Bluefield, WV. ~ Two Bluefield State College faculty members spent a week in Santo Domingo, focusing upon expanding the role of international exchange on the BSC campus. Their takeaways from the experienced included a deeper appreciation about the benefits of international education opportunities for students and faculty at Minority Serving Institutions (MSI).
Dr. Sean Connolly and Dr. James Walters, members of the BSC School of Arts & Sciences faculty, took part in the third annual Project Passport International Faculty Development Seminar, joining faculty from 10 other MSIs. One major goal of the seminar—to provide faculty with skills needed to develop Study Abroad programs on their campuses. “Statistics show that MSIs have a low participation rate in Study Abroad,” Dr. Connolly observed. “The seminar encouraged collaboration between MSIs to increase access to Study Abroad opportunities by encouraging dialogue about the value of international education at their institutions.”
“Faculty at the seminar participated in sessions exploring methods to develop a successful, faculty-led Study Abroad program on our home campuses,” Dr. Walters added. “We took part in workshops addressing topics like recruitment, funding, and crisis management”
BSC student Brady Shrader, a senior majoring in Sociology, recently applied for a Study Abroad opportunity. A McNair Scholar, he has presented his scholarly research at an Atlanta, GA conference, is preparing to present at conferences in Baltimore, MD and Albuquerque, NM. “Study Abroad gives students a cultural experience that broadens our horizons. Traveling nationally and internationally has been eye-opening for me, letting me know what life is like outside my home state,” he said.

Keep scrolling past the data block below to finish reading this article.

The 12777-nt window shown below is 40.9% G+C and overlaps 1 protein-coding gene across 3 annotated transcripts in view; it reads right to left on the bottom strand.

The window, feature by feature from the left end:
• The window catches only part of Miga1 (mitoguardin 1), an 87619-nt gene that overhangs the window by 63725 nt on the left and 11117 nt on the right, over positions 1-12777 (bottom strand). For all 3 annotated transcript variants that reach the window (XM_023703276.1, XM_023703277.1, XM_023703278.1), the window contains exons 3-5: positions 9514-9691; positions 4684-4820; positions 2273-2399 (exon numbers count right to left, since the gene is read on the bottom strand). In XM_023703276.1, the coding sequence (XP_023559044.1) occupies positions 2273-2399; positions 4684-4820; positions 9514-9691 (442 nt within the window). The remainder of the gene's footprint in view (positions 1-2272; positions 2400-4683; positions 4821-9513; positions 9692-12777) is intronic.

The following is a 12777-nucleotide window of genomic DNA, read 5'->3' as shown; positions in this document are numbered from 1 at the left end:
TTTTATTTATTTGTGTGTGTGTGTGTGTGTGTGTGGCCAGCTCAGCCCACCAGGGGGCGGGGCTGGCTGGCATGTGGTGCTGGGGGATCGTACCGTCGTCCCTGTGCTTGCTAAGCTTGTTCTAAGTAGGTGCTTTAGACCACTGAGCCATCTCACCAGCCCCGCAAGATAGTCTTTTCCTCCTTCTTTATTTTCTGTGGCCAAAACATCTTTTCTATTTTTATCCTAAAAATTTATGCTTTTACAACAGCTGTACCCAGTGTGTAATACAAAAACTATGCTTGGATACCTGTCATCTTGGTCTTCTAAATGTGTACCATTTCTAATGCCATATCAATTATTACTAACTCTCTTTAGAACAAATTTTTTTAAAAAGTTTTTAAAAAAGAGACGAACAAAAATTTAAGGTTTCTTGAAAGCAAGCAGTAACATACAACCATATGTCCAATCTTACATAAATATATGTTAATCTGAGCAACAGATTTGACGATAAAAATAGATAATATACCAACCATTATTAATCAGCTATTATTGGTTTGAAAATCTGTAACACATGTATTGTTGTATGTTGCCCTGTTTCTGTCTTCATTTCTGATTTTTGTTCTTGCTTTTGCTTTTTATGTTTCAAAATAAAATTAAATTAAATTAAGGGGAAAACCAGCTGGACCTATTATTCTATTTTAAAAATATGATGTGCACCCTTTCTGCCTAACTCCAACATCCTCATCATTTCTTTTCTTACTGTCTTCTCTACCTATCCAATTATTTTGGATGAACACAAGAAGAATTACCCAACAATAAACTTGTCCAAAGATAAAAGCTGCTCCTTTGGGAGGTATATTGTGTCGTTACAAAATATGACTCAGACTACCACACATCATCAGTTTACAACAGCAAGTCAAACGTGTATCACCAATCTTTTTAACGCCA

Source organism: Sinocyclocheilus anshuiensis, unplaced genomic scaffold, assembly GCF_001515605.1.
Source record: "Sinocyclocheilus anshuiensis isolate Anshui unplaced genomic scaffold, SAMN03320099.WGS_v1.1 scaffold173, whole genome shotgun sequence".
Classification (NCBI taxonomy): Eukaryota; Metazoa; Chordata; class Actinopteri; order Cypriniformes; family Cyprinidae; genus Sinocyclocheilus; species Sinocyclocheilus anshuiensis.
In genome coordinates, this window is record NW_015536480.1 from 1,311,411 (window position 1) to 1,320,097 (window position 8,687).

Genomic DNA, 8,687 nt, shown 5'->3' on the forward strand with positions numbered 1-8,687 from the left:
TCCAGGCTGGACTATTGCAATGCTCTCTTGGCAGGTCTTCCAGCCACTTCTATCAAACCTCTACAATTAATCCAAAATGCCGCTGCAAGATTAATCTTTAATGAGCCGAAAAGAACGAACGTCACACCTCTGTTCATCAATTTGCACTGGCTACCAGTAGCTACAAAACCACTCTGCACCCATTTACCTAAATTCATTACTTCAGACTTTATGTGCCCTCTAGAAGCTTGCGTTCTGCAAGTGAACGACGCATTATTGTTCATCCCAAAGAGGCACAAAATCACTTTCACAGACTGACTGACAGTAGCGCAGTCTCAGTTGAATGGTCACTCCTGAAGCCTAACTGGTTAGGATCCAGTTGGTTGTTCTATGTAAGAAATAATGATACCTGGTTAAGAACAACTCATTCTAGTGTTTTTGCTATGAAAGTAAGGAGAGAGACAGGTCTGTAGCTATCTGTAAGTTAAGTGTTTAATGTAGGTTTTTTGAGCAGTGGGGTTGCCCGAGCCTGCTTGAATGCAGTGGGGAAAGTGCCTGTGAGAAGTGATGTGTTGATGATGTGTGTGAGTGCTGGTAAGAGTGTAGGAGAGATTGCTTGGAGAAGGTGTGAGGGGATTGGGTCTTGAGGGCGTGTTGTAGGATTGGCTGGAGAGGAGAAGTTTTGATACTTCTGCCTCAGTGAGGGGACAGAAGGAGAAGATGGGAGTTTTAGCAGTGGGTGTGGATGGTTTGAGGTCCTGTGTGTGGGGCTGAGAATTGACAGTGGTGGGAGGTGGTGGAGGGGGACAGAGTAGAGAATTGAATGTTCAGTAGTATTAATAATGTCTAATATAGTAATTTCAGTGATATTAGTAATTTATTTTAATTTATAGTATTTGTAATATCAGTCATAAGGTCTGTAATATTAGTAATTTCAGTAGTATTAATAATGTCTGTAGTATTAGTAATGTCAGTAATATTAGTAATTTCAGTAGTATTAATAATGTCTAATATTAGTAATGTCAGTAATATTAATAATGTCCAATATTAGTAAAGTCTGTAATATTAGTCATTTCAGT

In June, Dr. Walters participated in an ELEVATE Fellowship, a three-day professional development opportunity created specifically to address the needs of early career faculty members at MSIs. “The Project Passport Seminar was unique in that our cohort came exclusively from MSI faculty,” he added. “We learned a lot from our peers at other institutions. We talked about ourselves and our institutions, and we networked.”
During their week in Santo Domingo, the BSC faculty members learned more about the Dominican Republic, the Spanish and African diasporas that brought many to Haiti, and the history of colonialism in the Dominical Republic and the United States.
Dr. Connolly talked about ways the Study Abroad program on a college campus can be integrated into all academic disciplines and into individual faculty members’ curriculum, noting, “We can help other faculty at Bluefield State make contact with Project Passport attendees who teach the same disciplines at their institutions.”
“The world is shrinking,” Dr. Connolly continued. “Americans are at a disadvantage because most are not bilingual. There’s a pressing need to expand cultural and foreign language knowledge. That’s what Study Abroad brings to a student. People look at events and situations differently, and Study Abroad develops a more complete understanding from multiple perspectives in one’s evaluation of world events.”